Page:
When Tree Planting Sucks

On the radio today I was gratified to hear Oliver Rackham talk about the dangers of the globalization of the tree business, as I blogged about here nearly a month ago. It was also interesting to hear him talk about some other less than positive aspects of the recent fashion in the UK for tree planting, which has meant we now have as many trees as there were in the Middle Ages. Isn’t this a good thing? Well – er – not necessarily, as I’ve increasingly thought too.

1. There is always a tremendous hurry and lack of adequate cash about grant aided planting which means trees are often imported, increasing the danger of spreading pathogens and parasites and reducing the genetic variation of the plant population.

2. Inappropriate tree species are routinely introduced. There’s a “one size fits all” mentality about native tree selection, which seems very odd. In the world of wildflower plants, which shares many of the same problems, we always try to supply seed mixes appropriate to the sites where they will be sown, for example.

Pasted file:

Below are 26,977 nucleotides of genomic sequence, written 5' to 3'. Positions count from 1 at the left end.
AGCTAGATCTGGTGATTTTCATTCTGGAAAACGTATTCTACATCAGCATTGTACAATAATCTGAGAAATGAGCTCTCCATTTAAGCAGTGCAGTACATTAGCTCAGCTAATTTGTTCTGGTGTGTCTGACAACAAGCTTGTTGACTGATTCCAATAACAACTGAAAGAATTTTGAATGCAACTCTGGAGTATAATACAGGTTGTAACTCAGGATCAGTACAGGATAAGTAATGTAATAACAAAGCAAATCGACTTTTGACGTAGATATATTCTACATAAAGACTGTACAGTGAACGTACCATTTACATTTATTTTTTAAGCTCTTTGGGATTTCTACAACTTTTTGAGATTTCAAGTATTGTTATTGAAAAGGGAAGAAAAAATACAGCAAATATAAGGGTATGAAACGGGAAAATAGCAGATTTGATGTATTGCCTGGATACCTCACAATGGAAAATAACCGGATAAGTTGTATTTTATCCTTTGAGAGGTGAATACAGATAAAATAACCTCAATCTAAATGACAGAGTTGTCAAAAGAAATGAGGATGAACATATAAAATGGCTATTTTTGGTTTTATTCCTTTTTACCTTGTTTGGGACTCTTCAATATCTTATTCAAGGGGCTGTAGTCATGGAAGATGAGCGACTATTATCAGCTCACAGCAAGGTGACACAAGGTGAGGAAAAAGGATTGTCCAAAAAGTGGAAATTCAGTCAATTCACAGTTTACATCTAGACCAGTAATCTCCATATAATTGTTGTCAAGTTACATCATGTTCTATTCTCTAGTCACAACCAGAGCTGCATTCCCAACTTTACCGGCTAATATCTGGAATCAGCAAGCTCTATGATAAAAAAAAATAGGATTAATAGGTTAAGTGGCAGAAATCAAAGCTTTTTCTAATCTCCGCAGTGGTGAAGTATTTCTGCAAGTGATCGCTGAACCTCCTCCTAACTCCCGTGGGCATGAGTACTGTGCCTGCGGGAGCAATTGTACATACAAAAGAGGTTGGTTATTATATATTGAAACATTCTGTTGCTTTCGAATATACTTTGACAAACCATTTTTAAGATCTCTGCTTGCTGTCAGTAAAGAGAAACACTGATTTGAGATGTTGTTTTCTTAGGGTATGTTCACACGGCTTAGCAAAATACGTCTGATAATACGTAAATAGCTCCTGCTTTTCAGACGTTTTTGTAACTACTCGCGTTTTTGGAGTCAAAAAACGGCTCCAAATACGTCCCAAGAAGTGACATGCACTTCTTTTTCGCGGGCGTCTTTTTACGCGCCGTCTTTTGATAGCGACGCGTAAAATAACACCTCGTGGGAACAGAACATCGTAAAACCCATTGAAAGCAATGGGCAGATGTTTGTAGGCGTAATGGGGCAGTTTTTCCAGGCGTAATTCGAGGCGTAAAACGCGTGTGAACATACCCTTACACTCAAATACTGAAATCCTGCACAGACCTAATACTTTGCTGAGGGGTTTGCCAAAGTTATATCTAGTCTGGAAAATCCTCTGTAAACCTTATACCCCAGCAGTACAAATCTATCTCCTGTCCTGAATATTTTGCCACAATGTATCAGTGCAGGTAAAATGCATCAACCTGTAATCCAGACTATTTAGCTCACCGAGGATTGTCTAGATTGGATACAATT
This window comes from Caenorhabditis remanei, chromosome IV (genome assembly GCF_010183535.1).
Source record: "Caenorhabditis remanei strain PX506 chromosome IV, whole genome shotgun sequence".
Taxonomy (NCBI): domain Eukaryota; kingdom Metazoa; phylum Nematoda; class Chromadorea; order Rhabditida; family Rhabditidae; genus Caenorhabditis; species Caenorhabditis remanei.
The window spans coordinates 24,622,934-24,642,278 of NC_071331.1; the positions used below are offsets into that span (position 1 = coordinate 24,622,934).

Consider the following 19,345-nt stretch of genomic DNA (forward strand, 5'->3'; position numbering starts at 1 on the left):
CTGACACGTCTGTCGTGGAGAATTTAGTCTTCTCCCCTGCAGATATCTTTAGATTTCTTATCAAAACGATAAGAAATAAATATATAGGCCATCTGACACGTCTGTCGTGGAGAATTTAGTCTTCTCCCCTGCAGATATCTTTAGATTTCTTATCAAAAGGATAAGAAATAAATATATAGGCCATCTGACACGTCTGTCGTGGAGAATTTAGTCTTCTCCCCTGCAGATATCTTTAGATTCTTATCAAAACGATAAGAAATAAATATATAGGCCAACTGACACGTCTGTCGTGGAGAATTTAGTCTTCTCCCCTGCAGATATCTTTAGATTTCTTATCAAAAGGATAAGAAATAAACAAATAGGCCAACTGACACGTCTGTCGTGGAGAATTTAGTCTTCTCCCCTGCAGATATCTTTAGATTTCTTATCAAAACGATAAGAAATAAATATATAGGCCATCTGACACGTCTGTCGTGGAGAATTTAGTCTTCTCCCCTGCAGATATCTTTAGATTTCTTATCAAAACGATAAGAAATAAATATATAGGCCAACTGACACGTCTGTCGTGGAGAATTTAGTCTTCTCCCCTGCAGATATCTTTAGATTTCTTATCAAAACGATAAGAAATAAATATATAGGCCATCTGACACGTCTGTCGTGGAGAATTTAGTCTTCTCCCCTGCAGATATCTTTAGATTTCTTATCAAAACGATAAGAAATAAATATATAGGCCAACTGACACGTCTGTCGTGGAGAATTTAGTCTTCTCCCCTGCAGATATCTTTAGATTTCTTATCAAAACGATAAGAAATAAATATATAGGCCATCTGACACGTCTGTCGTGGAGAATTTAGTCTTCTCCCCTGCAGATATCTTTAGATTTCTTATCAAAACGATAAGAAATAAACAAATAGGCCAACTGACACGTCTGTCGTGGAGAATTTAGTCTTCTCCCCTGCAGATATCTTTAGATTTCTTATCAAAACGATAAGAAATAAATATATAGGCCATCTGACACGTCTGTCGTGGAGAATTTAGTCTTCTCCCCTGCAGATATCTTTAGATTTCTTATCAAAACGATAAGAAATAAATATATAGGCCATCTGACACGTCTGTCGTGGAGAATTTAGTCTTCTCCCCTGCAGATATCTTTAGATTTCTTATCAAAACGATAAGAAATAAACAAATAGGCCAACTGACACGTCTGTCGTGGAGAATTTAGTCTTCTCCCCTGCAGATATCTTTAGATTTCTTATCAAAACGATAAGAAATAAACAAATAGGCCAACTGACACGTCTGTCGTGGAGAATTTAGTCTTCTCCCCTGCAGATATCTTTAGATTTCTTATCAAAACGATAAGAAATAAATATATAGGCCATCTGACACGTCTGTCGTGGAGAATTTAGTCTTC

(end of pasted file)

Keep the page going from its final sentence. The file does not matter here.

3. The groups of trees which are planted do not constitute woods. In particular, no-one bothers to establish an understory, which means they have less value for biodiversity than they should do. Demand for woodland bulbs is amazingly small and their purchase is never covered by woodland planting grants, for example.

4. This issue is compounded by planting densities being too high, which blocks out any light reaching the plants on the ground.

5. We sometimes establish these plantations, with limited ecological value, where more interesting habitat previously existed.

I’m not an expert, but it seems to me that the Ash tree crisis throws up an opportunity to discuss some of these issues. I’m sure tree planting IS a good thing, but we need to review how we’re doing it.